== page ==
Doctor insights on:
Nipride Allergy In Children
Nipride allergy?: Nipride (Sodium Nitroprusside) is used to treat hypertensive crisis. An allergy occurs when your bodys immune system creates antibodies to a foreign substance causing a reaction that can be mild to severe. For potential adverse effects see: http://reference.medscape.com/drug/nipride-rtu-nitropress-nitroprusside-sodium-342312 ...Read more
Drug reaction: An allergy to nitroprusside could be as mild as a mild rash or as severe as difficulty breathing as well as other adverse effects. In addition to allergy are the potential toxicities, including severely reduced blood pressure as well as cyanide toxicity. The drug should be used only by those who are trained to manage life-threatening hypertensive emergencies and those with severe heart failure. ...Read more
Nitroprusside: Nipride (nitroprusside) is a drug we restrict to critical care administration in most cases. The drug dose is titrated to hemodynamic parameters specific for the patient so different patients will receive different dose rate. ...Read more
Nitroprusside: Nipride is nitroprusside a vasodilator (means open up blood vessels) which is used to lower blood pressure. It is given intravenously(through the veins) and is usually used in severe hypertensive(high blood pressure) situations. It needs to be closely monitored as it can at times lower blood pressure too much. ...Read more
Nipride (nitroprusside): Nipride is the trade name for nitroprusside which is a medication given only in an ICU with close observation. It is given only IV for severe uncontrollable hypertension. The brand name Nipride has been discontinued. You may be mixing up the name with something else. ...Read more
A hypertensive patient weigh 165 lbs. His physician prescribed nipride (nitroprusside). Is that only iv?
What to do if a hypertensive patient weigh 165 lbs. His physician prescribed nipride (nitroprusside) 3 mcg/kg/minute, iv. To administer,?
Exposure + Genes: One needs both a genetic component and "exposure" to a said allergen to develop an allergy. There is a growing support over the past 20 years, that growing up in an environment which is "too clean" can also lead to development of allergies down the road. Either way, allergies are on the rise. ...Read more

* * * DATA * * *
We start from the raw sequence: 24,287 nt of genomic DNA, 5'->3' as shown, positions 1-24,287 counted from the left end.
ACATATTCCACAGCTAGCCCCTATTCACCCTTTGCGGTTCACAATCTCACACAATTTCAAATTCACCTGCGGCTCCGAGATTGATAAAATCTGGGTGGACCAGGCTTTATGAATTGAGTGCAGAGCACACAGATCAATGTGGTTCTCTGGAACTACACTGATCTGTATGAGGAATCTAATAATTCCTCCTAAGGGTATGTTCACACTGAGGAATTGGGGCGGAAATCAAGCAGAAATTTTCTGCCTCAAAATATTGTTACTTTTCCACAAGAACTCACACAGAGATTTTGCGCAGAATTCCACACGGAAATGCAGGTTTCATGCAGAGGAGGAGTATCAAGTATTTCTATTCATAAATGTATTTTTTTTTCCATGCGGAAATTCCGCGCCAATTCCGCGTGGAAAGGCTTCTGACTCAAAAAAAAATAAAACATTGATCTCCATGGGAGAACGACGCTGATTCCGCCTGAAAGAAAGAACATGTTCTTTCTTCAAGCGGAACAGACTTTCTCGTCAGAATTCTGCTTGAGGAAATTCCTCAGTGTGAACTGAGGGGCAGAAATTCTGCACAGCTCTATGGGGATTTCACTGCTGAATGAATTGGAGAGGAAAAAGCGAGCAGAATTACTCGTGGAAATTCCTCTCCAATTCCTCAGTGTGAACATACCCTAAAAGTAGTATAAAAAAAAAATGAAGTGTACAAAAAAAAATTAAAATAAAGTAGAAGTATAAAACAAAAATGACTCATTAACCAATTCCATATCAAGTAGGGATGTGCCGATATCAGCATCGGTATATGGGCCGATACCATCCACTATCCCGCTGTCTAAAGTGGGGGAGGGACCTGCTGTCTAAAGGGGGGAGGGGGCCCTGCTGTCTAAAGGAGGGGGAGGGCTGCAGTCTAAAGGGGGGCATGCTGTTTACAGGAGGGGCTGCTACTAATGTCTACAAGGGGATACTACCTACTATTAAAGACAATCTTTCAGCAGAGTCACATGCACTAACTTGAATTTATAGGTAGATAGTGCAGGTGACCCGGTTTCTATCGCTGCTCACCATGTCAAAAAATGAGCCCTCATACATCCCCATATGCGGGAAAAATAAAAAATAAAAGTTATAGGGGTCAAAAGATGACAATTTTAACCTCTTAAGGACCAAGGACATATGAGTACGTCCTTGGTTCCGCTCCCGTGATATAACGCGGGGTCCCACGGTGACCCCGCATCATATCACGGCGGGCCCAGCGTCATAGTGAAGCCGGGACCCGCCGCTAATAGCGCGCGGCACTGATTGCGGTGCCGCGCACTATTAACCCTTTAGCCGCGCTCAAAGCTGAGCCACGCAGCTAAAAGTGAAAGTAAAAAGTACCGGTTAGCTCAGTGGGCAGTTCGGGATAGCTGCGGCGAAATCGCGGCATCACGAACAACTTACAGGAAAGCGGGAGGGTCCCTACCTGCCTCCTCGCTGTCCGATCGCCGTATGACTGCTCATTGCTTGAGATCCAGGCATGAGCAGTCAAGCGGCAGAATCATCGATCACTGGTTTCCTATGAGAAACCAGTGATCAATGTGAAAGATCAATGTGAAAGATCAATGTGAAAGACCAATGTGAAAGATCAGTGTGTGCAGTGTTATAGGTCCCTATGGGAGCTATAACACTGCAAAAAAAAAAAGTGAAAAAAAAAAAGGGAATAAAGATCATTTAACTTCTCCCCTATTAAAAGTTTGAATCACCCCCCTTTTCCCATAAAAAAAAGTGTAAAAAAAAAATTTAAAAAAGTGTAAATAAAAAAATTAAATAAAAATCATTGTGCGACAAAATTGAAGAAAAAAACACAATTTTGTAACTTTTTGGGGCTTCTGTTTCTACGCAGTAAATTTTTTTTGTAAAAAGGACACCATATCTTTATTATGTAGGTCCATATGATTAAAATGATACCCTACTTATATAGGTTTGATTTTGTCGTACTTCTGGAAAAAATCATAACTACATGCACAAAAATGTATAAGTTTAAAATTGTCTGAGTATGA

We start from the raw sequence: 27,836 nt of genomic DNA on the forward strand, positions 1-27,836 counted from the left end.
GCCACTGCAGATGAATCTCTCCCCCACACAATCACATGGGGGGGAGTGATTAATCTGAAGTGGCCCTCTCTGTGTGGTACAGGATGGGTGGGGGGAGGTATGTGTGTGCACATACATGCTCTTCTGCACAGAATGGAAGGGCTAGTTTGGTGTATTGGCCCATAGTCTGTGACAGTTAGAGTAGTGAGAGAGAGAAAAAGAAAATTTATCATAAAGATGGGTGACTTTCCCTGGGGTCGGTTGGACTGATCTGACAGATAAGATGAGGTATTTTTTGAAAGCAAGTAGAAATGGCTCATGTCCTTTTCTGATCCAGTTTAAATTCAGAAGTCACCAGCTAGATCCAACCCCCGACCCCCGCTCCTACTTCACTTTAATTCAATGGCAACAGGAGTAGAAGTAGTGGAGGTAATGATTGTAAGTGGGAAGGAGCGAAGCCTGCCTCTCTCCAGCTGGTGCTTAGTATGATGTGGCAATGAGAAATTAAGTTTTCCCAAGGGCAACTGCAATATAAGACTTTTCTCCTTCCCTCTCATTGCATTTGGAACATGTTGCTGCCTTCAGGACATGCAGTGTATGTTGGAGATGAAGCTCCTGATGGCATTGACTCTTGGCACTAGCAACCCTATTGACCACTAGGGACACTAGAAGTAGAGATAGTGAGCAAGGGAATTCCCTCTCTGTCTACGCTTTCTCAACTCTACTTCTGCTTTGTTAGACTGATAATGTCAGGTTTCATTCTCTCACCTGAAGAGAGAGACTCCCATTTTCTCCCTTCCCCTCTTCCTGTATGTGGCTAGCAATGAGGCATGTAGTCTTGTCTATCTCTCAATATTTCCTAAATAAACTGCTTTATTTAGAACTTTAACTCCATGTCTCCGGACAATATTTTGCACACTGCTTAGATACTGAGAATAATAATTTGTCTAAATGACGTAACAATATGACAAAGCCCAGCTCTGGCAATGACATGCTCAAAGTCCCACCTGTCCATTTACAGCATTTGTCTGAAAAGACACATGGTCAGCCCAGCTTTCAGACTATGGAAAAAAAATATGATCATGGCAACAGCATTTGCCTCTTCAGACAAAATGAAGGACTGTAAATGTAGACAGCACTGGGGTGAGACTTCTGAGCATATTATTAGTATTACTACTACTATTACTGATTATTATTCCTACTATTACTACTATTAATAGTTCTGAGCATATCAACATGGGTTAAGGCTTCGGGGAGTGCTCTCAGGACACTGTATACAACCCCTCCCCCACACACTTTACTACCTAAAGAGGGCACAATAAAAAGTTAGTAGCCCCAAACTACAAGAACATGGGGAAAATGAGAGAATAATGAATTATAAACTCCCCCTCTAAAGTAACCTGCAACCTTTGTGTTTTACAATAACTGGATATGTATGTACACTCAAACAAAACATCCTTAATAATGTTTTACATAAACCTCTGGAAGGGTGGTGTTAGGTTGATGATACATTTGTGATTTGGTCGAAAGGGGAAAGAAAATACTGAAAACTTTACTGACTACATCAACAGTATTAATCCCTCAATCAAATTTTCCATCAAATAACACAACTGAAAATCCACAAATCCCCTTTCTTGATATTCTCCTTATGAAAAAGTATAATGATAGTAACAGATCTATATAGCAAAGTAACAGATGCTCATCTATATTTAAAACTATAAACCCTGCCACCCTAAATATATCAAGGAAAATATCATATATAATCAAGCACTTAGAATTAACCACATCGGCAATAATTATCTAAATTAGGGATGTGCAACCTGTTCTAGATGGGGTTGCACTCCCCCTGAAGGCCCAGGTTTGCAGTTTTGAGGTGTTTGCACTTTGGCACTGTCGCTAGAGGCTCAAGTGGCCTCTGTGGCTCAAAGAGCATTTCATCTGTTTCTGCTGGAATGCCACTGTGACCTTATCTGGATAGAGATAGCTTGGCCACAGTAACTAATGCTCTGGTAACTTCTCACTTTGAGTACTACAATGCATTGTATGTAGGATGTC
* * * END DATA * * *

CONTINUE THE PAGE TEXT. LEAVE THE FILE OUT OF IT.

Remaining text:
Nut allergy: Maybe. Your children may have inherited genes from you that make them more likely to develop an allergy, but they do not inherit a specific allergy to a food e.g. Nuts. The children have to be exposed to food proteins in the diet, before an allergy can develop. Once one develops an allergy then they are always allergic and need proper medical attention to prevent severe problems. ...Read more
Allergy tests: There are several types of testing. Some involve certain types of blood tests. Another method is to do a series of skin tests done by pricking the skin and applying different allergens. Other tests are provocative tests that can involve challanging the patient with allergic materials. Testing should be done by doctors specializing in allergy to obtain the best results. ...Read more
Skin & blood tests: Prick testing with allergenic extracts or fresh foods can help confirm allergy, as can blood tests for specific ige antibodies (rast-type tests). However, both types of testing can produce false positive results, and confirmation with food challenges may be needed. ...Read more
Not exactly: The ability to react to certain proteins in an allergic way is passed on from parents to their children, but a specific allergy is not. So if a mom is allergic to pollen and the dad is allergic to fire ants, their child may develop allergies but it may be to a food instead. If 1 parent has allergies, the child is 50% likely to develop allergies, but it's a 75% chance if both parents are allergic. ...Read more
Can I as a 46-year old, take children's Benadryl. It's all I have in the house and my allergies are terrible.
Okay to use: Okay to use children's Benadryl. Dosage will be 20 ml (4 teaspoons) per dose. ...Read more
Where can I find a statistic for the number of children who died from allergies causing anaphylaxis in the u.S.?
Only overall numbers: The incidence of anaphylaxis in children is unknown. Estimates of anaphylactic deaths (from drugs, foods, insect stings, and latex) in the us are 0.002 percent annually (2 per 100, 000): 500 fatalities from penicillin anaphylaxis; 40 fatalities from bee stings; 125-150 from food anaphylaxis. ...Read more
My husband has nut and fish allergies. I have 4 children, 2 without allergies should I get rest of kids tested before giving them these foods?
I give my 17mnth old 1/2 teaspoon of children's zyrtec (cetirizine) for allergies but some days it's not enough. Can I increase the dose or try something differ t?
Do not increase : A 17-month old should not have allergies to inhaled items like dust or pollen. Zyrtec (cetirizine) could cause drowsiness and I would avoid long term use of zyrtec (cetirizine) in your child. If your child has a runny or stuffy nose that is unresponsive to zyrtec (cetirizine) then see your doctor to make sure there isn't an infection brewing. ...Read more
Yes: Not all the food allergies are created equal. Food allergies like dairy, egg, wheat tend to be outgrown. Tree nut and peanut are less likely (although recent studies suggest that 20-30% outgrow the peanut allergy). Environmental allergies tend to "grow on you" with time. Note: the allergy test may remain positive despite the child having outgrown the allergy. Consult with an allergist. ...Read more
Allergies occur when your immune system is triggered by envirionmental factors it should ignore--for example, pollen in the air, or dander on a cat or dog--and creates cells to fight against them. An allergic reaction typically causes itching, congestion, or drainage, and ...Read more